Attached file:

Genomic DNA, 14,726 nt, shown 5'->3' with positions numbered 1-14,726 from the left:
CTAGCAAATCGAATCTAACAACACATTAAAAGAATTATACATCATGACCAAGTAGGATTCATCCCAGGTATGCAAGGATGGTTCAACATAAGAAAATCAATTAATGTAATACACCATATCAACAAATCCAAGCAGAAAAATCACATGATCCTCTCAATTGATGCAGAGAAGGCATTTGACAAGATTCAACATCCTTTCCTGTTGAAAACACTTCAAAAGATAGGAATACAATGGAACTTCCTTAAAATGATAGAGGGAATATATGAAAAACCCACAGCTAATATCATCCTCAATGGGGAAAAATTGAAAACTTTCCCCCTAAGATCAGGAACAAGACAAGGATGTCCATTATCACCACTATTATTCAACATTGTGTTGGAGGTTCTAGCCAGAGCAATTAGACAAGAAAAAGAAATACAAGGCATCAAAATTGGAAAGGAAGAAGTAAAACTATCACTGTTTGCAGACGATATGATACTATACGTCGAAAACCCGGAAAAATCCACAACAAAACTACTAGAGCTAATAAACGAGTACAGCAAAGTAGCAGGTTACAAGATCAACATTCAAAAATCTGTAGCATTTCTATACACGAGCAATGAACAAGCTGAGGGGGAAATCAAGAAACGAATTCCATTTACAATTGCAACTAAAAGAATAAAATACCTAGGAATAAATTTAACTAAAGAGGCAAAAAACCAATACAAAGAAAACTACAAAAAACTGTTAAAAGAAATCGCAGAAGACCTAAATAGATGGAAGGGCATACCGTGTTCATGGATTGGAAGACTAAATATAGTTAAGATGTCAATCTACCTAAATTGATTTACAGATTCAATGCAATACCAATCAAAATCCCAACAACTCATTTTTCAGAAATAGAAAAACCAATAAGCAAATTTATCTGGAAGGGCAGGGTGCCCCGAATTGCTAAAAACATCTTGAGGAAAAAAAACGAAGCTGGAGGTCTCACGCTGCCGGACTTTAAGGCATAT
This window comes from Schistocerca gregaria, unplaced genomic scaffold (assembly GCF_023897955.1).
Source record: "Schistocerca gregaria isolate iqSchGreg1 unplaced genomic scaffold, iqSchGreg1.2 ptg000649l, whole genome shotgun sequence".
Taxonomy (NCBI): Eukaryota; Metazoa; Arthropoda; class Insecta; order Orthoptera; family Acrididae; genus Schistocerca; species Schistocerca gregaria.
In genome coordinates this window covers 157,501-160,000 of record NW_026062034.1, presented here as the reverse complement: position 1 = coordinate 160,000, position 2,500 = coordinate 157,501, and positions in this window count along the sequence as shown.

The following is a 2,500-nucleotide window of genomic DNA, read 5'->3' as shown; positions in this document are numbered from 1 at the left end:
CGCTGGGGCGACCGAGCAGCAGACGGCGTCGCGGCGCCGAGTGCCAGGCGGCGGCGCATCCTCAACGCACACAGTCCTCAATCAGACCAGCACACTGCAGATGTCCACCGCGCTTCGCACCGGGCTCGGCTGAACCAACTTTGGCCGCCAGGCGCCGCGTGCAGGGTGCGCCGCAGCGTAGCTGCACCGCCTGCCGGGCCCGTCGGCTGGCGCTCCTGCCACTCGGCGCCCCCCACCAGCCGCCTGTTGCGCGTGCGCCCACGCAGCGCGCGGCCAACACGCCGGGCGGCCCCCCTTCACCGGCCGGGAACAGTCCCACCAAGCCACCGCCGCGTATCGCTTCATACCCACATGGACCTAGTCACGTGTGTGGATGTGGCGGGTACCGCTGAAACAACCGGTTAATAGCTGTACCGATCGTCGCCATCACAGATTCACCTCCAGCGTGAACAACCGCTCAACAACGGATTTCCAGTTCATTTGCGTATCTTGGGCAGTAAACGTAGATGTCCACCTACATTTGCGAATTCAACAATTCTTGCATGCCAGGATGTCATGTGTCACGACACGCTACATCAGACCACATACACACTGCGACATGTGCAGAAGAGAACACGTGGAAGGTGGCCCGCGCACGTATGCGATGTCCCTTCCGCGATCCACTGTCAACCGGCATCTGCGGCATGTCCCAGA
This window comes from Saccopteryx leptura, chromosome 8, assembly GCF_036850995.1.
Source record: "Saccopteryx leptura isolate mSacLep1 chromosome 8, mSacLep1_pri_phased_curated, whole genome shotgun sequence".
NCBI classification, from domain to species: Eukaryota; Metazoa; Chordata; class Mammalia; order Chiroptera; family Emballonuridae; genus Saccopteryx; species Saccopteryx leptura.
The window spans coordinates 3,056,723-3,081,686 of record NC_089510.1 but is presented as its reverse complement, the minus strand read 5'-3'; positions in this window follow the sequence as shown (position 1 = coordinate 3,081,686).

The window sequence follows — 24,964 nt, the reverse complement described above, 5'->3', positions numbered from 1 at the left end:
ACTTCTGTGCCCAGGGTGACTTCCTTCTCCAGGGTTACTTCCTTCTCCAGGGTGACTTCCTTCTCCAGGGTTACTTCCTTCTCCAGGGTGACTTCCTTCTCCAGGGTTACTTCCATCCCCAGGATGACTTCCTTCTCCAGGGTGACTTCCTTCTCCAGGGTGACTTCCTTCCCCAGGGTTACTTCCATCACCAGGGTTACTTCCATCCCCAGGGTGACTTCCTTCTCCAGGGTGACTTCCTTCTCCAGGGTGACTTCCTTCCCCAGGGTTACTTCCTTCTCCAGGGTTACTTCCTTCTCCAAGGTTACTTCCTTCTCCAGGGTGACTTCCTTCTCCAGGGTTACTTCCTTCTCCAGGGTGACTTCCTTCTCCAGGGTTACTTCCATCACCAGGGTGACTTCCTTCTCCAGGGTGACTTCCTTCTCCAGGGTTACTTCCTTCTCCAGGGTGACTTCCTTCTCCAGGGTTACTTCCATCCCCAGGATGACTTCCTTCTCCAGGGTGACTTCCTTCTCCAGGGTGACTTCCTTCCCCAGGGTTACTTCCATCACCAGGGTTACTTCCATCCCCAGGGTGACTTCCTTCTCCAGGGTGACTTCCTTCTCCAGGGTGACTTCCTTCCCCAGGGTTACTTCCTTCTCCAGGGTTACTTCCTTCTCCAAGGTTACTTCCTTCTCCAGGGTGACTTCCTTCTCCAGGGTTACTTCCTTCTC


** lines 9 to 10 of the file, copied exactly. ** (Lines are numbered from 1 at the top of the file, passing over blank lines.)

This window comes from Saccopteryx leptura, chromosome 8, assembly GCF_036850995.1.
Source record: "Saccopteryx leptura isolate mSacLep1 chromosome 8, mSacLep1_pri_phased_curated, whole genome shotgun sequence".